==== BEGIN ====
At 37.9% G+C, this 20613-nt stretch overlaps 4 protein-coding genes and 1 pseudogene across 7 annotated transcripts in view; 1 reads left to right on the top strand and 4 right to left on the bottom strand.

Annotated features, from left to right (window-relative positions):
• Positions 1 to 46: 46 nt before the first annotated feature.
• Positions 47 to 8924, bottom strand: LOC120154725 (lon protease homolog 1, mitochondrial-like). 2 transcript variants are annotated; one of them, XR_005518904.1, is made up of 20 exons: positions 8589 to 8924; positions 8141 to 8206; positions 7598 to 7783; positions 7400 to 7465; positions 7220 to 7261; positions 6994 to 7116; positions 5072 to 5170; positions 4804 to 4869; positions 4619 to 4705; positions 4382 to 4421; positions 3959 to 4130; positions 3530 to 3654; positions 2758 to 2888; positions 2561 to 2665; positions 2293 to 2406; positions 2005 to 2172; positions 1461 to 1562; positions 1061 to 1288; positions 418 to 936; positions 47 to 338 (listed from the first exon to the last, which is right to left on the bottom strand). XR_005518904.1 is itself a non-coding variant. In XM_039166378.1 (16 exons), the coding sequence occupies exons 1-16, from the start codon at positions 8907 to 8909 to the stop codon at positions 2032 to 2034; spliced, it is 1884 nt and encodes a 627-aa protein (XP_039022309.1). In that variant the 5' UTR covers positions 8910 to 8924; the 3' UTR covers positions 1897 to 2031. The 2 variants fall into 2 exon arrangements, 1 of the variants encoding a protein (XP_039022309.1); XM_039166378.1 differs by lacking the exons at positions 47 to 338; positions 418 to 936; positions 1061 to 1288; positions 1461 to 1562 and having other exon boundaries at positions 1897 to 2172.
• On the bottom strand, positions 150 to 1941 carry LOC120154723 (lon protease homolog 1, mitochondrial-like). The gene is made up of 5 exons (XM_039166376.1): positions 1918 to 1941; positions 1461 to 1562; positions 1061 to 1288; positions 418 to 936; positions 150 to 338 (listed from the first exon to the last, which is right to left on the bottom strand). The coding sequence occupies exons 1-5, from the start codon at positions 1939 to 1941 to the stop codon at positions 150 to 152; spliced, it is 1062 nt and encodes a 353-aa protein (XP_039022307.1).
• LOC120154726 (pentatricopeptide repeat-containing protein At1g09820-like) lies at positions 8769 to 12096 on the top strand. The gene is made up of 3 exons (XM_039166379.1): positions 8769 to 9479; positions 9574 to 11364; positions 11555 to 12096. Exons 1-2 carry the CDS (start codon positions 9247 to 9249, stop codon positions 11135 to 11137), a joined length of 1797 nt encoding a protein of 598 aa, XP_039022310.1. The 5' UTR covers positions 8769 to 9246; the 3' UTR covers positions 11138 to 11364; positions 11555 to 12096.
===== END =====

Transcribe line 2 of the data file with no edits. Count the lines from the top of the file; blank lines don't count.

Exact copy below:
Annotated features, from left to right (window-relative positions):